Re:Go Linux! (1)

Jack_the_Tripper (878546) | more than 8 years ago | (#15560086)

The real question here then is: why isn't there a better language than C for creating OSs in?
Perl?

Re:Go Linux! (1)

WhatDoIKnow (962719) | more than 8 years ago | (#15560130)

How could anything be better than C for writing kernels?

Re:Go Linux! (2, Insightful)

Umbral Blot (737704) | more than 8 years ago | (#15560159)

How could anything be better than flint for making arrowheads?

Re:Go Linux! (1)

19thNervousBreakdown (768619) | more than 8 years ago | (#15560156)

There are plenty, and I suppose you could write your part of the kernel in whatever language you want as long as you weren't worried about it being part of the official distribution. But even if they suddenly started allowing other languages in the kernel, and AFAIK they don't, you'd still have to write your interfaces in straight C. It's the only language that basically every other language has bindings for.

Re:Go Linux! (1)

TCM (130219) | more than 8 years ago | (#15560053)

So, will we see even more ugly hacks^W^Wapplications that won't build anywhere else than on Linux?

Re:Go Linux! (1)

freralqqvba (854326) | more than 8 years ago | (#15560108)

Well sendfile() itself has never been portable, so the situation hasn't gotten any worse with splice().

If you want to look at it negatively though, yes, non-portable syscalls will make programs that use them non-portable.

Re:Go Linux! (1)

Sharth (621005) | more than 8 years ago | (#15559982)

If a library like glibc upgrades to use the new libraries, then every program that uses that library as a non-static dependency will benefit.

Re:Go Linux! (1)

Mostly a lurker (634878) | more than 8 years ago | (#15559995)

There are two ways the new functionality can be used:
  1. by explicitly invoking the new calls directly in your program;
  2. indirectly, when the implementation of old calls changes to make use of the new functionality internally.
Thus, even old programs are likely to benefit to some extent because the efficiency of the system generally will improve.

Re:Go Linux! (1)

bersl2 (689221) | more than 8 years ago | (#15560000)

Yeah, but some are beginning to complain about stability and lack of code maintenance for parts of the kernel, due to the attention being given to new features but not old---bug fixes are less exciting and less likely to be addressed willingly.

Linux is for other devices too (4, Insightful)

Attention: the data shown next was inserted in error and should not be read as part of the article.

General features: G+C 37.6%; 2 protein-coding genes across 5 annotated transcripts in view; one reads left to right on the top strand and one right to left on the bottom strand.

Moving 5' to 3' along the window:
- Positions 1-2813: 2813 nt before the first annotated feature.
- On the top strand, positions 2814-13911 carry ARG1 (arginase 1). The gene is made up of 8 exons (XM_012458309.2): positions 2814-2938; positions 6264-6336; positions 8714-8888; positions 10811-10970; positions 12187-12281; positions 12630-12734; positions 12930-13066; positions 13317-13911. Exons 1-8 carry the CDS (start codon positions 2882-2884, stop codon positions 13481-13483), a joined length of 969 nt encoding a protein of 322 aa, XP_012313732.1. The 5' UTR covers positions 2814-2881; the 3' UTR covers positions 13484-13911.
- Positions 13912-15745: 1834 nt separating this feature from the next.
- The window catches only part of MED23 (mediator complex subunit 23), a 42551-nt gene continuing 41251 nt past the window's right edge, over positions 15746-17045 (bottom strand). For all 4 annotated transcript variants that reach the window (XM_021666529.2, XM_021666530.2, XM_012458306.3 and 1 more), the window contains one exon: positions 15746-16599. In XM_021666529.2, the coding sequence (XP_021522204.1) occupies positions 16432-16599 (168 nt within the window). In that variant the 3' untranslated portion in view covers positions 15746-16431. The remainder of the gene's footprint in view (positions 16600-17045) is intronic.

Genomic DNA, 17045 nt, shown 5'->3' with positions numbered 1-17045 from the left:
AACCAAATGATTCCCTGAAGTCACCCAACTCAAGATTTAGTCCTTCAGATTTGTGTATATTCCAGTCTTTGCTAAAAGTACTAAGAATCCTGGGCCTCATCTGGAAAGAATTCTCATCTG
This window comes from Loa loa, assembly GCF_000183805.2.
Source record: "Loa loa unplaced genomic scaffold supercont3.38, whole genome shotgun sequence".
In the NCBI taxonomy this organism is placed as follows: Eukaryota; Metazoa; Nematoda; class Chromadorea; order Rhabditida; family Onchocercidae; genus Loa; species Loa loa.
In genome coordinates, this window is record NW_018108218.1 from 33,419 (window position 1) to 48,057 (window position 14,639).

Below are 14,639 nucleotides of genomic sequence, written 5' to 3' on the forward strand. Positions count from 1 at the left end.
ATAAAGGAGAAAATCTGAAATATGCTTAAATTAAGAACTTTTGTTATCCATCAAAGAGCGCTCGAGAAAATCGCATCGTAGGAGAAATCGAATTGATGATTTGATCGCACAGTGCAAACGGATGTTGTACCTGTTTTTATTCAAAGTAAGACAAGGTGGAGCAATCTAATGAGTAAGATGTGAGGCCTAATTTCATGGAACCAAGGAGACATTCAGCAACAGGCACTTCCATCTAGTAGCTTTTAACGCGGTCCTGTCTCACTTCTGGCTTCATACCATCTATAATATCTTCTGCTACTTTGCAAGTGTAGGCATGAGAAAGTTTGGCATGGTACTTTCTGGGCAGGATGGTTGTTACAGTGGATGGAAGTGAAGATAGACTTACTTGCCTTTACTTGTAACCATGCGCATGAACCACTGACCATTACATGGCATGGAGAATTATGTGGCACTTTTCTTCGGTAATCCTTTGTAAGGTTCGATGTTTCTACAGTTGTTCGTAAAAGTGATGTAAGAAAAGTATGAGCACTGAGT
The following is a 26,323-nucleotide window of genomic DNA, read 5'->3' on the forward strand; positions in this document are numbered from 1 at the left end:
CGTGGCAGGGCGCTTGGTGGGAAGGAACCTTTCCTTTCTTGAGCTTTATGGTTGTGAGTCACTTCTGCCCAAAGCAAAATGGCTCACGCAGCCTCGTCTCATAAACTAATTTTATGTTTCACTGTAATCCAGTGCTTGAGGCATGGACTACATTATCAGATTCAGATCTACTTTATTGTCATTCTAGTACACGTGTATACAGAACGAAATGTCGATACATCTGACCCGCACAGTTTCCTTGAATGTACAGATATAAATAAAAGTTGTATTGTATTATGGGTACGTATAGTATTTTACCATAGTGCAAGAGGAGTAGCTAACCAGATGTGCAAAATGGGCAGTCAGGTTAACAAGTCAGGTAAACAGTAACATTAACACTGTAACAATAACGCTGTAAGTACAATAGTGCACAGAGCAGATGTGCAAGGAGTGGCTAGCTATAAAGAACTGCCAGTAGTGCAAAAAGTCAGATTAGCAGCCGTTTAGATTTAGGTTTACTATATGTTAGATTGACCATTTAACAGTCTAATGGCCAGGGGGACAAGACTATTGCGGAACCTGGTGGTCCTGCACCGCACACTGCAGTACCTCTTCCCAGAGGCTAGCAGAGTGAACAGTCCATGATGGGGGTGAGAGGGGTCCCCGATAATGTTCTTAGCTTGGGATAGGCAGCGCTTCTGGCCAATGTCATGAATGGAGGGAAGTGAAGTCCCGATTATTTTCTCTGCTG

EmbeddedJanitor (597831) | more than 8 years ago | (#15560026)

While the "who cares about software efficiency, the hw is getting faster" attitude might be OK for desktop PCs, it does not apply to handheld/mobile devices (which make up a huge, and ever growing, % of all Linux devices). Being able to use a slower CPU (or use a fast one very efficiently) makes for reduced power consumption == smaller devices == longer battery life. Nobody wants a cell phone with a 2 pound battery that only runs for 1 day.

Re:Go Linux! (3, Insightful)

TCM (130219) | more than 8 years ago | (#15560067)

It's good to know that even in this day and age of faster and faster computers there are still people who care about speed and efficiency instead of simply waiting for hardware to solve their problems for them.
Another way of saying this: It sucks to know that even in this day and age of faster and faster computers there are still people who cut corners and use specific hacks to gain speed instead of simply building clean and well-designed systems and let the hardware do the work.

Just saying..

Re:Go Linux! (1)

Umbral Blot (737704) | more than 8 years ago | (#15560078)

I really hadn't thought about it that way. I guess that without thinking I buy into the hacker ethic where speed and efficiency are valued above all else. However objectively you are probably right, and instead of celebrating speed I should be celebrating "today Linux reduced its code base by X-thousand lines and reduced its API by Y-hundred lines". Unfortunately no one ever seems to brag like that.

Re:Go Linux! (1)

r00t (33219) | more than 8 years ago | (#15560129)

It's a rather clean and well-designed interface. It was proposed back around the Linux 2.0 era (what, 5 years ago) but Linux wasn't ready for it yet. Over the years the idea has settled down. This isn't some off-the-wall quick hack that was dreamed up last week.

In case of slashdot, break mirror (4, Funny)

TrueKonrads (580974) | more than 8 years ago | (#15559983)

Changelog [mirrordot.org]

Diversity in advocacy (0, Offtopic)

Anonymous Coward | more than 8 years ago | (#15560002)

I've been hearing lately that there's some interest in advocating usage of open source and Linux to women. GNOME's encouragement for women coders, the Debian Women group and the currently proposed Gentoo Women groups are all a step in the right direction, but I wonder if there isn't a bigger issue to be dealt with.

For example, much of the computer wallpaper available out there contains blatantly sexist themes. Sadly, in many forums users choose avatars or use language that may make members of the fairer sex uncomfortable at best, and at worst drive them away to more professional and neutral platforms.

I can't help but wonder if the community would benefit more from passively discouraging these sort of things (by raising awareness of this issue and rejecting potentially divisive content) than it would by driving women out of the mainstream open source community into specially-marked pockets of the Internet. At least the issue is being discussed, which is certainly progress, but it will take much more time and effort to truly address the problem.